Among other initiatives, the CHRAJ organized a national Conference on Anti-Corruption and Transparency, which gathered high-level officials (including Ghana’s Vice-President), key representatives from the governance and justice sectors, civil society, the UN and the private sector. Participants reviewed existing policies and strategies and agreed on measures to strengthen institutions involved in fighting corruption and ensuring transparency and accountability.


Further, in January 2020, the Commission organized a national forum involving key accountability institutions including the offices of the Attorney-General, Auditor-General and Special Prosecutor, as well as the Economic and Organized Crime Office, Narcotics Control Board, Police Service and others. The forum was meant to strengthen inter-institutional collaboration and information-sharing and led to the signing of a Memorandum of Understanding (MOU) among these actors to fulfil this purpose.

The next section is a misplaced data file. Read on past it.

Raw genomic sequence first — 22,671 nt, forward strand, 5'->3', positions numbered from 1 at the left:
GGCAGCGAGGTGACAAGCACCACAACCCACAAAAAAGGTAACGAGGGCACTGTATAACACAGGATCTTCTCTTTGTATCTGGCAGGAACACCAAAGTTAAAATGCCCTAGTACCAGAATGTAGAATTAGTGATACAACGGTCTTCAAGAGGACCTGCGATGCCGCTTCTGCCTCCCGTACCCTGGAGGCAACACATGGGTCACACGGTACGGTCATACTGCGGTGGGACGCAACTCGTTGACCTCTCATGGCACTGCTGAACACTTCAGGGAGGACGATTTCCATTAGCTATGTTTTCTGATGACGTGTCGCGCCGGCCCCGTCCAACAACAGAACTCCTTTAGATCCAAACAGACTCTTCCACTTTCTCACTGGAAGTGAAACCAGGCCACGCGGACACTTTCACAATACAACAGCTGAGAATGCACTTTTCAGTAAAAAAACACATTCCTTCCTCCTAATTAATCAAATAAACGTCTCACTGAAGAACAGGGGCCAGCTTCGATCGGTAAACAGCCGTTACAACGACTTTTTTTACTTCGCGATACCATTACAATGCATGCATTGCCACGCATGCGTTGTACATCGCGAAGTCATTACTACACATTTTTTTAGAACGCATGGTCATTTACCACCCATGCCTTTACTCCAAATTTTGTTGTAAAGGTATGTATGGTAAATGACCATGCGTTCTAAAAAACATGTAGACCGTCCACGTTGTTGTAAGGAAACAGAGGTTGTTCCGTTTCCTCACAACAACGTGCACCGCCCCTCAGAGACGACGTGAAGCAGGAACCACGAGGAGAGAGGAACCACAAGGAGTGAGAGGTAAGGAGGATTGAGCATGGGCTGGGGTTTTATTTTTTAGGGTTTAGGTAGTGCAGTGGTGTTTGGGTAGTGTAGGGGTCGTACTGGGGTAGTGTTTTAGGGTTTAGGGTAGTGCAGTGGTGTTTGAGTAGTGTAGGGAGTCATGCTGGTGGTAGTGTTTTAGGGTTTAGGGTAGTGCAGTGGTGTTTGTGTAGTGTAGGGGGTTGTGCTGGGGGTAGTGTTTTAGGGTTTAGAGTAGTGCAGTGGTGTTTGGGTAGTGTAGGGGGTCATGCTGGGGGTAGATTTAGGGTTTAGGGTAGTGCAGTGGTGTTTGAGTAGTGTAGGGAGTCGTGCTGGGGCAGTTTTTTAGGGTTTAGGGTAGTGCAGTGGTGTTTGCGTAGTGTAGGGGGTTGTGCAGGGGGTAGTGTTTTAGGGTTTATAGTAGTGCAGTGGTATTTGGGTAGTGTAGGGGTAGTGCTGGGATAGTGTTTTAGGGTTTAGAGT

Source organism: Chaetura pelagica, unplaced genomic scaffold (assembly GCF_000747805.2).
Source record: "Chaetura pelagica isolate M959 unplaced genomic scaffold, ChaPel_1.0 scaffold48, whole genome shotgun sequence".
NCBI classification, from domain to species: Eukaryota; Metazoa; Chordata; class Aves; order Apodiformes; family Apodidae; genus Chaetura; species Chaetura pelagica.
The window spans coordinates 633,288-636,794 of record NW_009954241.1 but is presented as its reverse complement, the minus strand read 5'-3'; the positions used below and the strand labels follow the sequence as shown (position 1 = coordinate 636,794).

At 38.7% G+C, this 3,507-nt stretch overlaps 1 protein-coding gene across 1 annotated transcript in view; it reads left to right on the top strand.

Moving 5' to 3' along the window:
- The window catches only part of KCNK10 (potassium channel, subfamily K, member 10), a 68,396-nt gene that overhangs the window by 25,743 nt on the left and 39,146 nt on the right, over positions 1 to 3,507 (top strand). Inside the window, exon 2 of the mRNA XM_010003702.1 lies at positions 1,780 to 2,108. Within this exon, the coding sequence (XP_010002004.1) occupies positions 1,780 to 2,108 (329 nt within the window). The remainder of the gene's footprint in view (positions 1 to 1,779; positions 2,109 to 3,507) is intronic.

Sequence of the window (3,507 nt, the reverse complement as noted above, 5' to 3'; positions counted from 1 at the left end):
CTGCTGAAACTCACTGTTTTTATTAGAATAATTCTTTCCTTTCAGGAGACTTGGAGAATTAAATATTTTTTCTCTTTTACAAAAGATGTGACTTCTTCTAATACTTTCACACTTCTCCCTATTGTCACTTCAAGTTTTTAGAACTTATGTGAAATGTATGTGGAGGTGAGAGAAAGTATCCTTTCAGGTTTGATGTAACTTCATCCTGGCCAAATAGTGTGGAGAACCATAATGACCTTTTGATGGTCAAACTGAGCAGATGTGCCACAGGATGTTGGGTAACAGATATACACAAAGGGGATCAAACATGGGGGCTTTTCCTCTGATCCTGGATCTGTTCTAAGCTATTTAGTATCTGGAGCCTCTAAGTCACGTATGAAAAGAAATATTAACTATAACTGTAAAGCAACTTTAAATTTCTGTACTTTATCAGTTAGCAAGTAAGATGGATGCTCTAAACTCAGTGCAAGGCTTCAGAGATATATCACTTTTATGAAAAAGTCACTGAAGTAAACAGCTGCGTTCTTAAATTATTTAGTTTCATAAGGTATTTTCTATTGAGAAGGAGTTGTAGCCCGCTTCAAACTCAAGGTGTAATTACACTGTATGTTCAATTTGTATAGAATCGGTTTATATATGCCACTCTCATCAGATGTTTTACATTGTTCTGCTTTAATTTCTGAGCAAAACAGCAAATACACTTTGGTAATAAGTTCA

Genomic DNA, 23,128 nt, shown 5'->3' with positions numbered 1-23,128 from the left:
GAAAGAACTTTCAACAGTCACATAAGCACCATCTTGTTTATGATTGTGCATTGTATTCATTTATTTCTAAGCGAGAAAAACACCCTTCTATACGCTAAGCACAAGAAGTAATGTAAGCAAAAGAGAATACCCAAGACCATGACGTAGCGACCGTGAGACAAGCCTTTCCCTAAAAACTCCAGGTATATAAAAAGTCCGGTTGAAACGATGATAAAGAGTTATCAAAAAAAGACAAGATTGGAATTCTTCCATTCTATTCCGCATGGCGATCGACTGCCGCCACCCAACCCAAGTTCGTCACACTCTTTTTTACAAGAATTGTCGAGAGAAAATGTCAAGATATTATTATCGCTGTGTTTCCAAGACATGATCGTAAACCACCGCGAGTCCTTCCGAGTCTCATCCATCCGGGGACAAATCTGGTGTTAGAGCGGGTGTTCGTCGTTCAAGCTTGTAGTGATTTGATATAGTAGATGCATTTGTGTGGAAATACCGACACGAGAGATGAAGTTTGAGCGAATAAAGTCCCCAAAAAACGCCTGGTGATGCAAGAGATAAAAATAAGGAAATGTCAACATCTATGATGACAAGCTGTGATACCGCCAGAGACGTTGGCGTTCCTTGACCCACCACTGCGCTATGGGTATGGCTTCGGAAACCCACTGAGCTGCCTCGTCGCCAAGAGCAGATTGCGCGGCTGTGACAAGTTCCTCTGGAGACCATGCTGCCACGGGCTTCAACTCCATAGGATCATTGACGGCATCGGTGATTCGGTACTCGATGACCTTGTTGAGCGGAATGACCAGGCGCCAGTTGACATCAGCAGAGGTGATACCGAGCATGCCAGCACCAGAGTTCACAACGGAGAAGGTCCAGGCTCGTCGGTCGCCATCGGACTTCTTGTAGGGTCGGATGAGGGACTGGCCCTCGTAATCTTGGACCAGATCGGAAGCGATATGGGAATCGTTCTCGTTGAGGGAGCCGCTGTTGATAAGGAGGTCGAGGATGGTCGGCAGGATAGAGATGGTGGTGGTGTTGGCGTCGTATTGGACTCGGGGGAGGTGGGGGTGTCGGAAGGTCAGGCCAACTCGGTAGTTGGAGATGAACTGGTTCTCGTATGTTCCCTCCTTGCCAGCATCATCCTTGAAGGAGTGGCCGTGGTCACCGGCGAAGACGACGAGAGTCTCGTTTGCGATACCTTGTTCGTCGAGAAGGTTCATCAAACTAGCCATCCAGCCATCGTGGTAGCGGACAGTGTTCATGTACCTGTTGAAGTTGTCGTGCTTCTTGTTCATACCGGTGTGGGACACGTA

Finally, on a project funded by the World Bank and expected to start in the second half of 2020, the CHRAJ was selected as one of 16 public sector institutions to promote good governance and access to a redress or remedy through internal complaint or grievance handling mechanism within the public services. The CHRAJ, in exercising its constitutional mandate as Ghana’s Ombudsman, will provide capacity-training for public officials on Client Service Charters and effective complaint handling to strengthen public services in contribution to the government’s public sector reform strategy.

Key TAP Network resource: